"It has been fashionable to affirm that all religions are beautiful and all are true," writes Boston University religion professor Stephen Prothero in the Boston Globe. In fact, many feel-good declarations often take it a step further: "Even the Dalai Lama, who should know better, has gotten into the act, claiming that 'all major religious traditions carry basically the same message.'" That's just not true, says Prothero. More than that, it's "disrespectful":
The gods of Hinduism are not the same as the orishas of Yoruba religion or the immortals of Daoism. To pretend that they are is to refuse to take seriously the beliefs and practices of ordinary religious folk who for centuries have had no problem distinguishing the Nicene Creed of Christianity from the Four Noble Truths of Buddhism from the Shahadah of Islam. It is also to lose sight of the unique beauty of each of the world’s religions.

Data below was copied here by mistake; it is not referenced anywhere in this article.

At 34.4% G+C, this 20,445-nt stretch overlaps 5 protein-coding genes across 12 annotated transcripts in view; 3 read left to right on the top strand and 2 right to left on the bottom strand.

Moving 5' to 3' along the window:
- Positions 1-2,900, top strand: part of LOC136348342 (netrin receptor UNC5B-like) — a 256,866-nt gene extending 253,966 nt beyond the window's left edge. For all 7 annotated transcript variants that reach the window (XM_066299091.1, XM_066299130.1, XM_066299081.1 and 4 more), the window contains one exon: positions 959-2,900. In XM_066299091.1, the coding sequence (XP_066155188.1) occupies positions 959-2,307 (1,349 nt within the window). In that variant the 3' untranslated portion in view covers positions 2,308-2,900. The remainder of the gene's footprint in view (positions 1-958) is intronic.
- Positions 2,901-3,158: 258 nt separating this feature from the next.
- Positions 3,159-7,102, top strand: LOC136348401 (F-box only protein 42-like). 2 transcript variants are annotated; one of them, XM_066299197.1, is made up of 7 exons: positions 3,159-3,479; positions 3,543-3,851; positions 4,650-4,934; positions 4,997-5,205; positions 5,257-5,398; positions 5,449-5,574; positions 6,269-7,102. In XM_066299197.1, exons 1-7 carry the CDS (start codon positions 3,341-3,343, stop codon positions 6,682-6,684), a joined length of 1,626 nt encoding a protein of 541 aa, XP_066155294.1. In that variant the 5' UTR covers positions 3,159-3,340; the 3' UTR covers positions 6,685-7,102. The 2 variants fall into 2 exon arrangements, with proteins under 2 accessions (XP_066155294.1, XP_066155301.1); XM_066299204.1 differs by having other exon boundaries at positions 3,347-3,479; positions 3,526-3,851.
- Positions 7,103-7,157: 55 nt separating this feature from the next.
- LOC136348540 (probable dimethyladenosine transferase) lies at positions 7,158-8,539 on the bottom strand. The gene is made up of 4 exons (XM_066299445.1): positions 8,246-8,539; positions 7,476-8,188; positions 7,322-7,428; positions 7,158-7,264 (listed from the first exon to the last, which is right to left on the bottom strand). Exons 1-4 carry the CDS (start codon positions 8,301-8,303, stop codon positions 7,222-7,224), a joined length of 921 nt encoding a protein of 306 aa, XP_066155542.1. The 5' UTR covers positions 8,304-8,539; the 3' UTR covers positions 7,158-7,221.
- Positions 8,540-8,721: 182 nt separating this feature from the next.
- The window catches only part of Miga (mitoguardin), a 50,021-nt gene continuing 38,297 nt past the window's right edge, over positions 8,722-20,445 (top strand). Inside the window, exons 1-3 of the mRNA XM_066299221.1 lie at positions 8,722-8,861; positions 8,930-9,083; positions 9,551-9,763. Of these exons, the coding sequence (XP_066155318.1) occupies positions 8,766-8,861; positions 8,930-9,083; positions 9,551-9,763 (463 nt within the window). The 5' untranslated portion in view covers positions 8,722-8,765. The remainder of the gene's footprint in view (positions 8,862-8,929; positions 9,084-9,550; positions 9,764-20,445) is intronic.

In a practical sense, too, assuming all religions are ultimately the same is "dangerous," argues Prothero:
"How can we make sense of the ongoing conflict in Kashmir if we pretend that Hinduism and Islam are one and the same? Or of the impasse in the Middle East, if we pretend that there are no fundamental disagreements between Judaism, Christianity, and Islam?
It's great that many now reject "the exclusivist missionary view that only you and your kind will make it to heaven or nirvana or paradise," he writes, but we must acknowledge that "each of the world's religions looks to different exemplars," and have different "techniques they employ to take you from problem to goal." Varying beliefs in salvation, reincarnation, and enlightenment likewise demand different ways of approaching life. In this sense, "what the world's religions share is not so much a finish line as a starting point. And where they begin is with this simple observation: Something is wrong with the world."
This article is from the archive of our partner The Wire.